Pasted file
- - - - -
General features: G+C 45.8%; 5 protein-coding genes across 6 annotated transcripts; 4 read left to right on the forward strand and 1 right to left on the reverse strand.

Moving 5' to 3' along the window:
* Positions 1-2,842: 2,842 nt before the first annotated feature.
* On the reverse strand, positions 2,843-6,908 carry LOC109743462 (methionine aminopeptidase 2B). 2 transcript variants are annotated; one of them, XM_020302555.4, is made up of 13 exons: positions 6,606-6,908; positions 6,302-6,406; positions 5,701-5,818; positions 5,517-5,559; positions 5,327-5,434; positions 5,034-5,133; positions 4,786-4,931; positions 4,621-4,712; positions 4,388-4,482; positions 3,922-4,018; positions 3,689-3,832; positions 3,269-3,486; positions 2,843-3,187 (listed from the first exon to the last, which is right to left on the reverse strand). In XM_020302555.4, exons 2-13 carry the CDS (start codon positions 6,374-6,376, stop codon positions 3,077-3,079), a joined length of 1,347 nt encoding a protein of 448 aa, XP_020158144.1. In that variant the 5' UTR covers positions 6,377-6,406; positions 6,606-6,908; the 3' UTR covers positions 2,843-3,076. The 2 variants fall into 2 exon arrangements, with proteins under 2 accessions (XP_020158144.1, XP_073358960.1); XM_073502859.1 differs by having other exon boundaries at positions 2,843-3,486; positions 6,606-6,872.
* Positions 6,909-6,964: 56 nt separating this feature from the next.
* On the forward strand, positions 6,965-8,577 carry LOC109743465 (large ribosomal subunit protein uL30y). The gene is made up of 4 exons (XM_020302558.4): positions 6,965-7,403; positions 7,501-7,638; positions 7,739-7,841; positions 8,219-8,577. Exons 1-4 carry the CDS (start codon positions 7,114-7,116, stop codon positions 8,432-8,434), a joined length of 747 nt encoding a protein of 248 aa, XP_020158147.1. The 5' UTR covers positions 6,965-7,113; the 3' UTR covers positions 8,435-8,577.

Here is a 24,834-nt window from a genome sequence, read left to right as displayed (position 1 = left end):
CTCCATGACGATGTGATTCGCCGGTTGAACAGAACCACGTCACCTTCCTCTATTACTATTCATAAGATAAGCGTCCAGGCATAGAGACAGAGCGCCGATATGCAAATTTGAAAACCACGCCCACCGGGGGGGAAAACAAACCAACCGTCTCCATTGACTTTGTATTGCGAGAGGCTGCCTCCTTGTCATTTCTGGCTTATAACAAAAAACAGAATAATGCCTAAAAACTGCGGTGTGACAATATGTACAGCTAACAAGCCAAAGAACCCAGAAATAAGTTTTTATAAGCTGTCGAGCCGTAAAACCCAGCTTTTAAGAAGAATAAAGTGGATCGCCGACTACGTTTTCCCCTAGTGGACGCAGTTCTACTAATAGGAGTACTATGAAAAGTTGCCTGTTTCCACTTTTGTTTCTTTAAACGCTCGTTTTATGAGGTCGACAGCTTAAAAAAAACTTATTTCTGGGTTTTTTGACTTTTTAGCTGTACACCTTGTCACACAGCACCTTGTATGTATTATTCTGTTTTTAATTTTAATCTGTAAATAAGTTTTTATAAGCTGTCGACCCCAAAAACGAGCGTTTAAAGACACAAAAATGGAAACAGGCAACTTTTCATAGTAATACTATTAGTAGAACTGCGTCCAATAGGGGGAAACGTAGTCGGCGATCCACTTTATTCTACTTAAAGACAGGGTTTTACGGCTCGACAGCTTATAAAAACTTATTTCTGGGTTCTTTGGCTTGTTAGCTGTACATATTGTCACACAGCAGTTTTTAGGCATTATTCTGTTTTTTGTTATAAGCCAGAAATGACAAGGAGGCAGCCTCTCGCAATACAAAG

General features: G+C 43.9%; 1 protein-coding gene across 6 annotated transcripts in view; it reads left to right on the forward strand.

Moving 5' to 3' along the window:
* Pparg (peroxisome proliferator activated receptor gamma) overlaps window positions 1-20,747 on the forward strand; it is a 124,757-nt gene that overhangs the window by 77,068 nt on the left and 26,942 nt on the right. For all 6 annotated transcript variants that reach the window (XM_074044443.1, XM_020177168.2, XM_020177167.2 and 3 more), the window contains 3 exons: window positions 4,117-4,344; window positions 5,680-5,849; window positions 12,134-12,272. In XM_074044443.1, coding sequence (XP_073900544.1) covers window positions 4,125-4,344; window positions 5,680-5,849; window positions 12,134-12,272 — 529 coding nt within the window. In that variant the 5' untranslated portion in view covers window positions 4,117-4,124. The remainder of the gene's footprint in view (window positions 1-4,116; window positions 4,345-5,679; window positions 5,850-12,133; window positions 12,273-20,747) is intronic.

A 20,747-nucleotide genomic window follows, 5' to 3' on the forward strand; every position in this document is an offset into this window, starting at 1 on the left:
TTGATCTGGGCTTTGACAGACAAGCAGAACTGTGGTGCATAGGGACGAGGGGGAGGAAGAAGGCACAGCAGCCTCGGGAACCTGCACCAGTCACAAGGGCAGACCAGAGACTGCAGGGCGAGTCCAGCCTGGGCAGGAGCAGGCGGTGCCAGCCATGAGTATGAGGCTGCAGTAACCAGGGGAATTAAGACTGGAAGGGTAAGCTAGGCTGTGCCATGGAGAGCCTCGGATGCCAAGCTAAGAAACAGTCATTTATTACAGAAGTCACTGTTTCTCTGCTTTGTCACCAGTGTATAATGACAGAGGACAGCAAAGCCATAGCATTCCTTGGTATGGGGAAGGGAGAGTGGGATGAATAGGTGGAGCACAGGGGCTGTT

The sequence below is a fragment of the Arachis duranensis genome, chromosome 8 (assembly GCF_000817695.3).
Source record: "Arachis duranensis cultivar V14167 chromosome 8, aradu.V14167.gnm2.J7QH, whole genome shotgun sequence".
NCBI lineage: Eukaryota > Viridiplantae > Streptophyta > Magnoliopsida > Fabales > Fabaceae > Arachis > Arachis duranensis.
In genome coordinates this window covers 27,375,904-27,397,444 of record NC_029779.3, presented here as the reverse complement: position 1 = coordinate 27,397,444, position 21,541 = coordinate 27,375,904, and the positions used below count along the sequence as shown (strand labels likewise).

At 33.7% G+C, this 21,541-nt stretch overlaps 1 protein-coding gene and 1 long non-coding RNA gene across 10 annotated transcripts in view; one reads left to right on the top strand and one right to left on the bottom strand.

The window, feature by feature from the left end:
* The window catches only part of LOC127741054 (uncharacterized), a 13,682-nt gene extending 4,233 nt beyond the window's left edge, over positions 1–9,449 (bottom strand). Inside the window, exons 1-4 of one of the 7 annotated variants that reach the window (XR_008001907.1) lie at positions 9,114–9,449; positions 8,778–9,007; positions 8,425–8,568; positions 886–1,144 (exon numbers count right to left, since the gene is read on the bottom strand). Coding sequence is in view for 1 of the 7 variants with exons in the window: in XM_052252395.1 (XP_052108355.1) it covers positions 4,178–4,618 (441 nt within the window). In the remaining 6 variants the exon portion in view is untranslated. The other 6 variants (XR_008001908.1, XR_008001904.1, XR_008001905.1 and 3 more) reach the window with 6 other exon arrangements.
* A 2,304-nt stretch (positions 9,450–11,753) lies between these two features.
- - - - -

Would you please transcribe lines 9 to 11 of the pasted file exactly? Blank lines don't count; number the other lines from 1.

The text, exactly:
General features: G+C 43.9%; 1 protein-coding gene across 6 annotated transcripts in view; it reads left to right on the forward strand.

Moving 5' to 3' along the window:
* Pparg (peroxisome proliferator activated receptor gamma) overlaps window positions 1-20,747 on the forward strand; it is a 124,757-nt gene that overhangs the window by 77,068 nt on the left and 26,942 nt on the right. For all 6 annotated transcript variants that reach the window (XM_074044443.1, XM_020177168.2, XM_020177167.2 and 3 more), the window contains 3 exons: window positions 4,117-4,344; window positions 5,680-5,849; window positions 12,134-12,272. In XM_074044443.1, coding sequence (XP_073900544.1) covers window positions 4,125-4,344; window positions 5,680-5,849; window positions 12,134-12,272 — 529 coding nt within the window. In that variant the 5' untranslated portion in view covers window positions 4,117-4,124. The remainder of the gene's footprint in view (window positions 1-4,116; window positions 4,345-5,679; window positions 5,850-12,133; window positions 12,273-20,747) is intronic.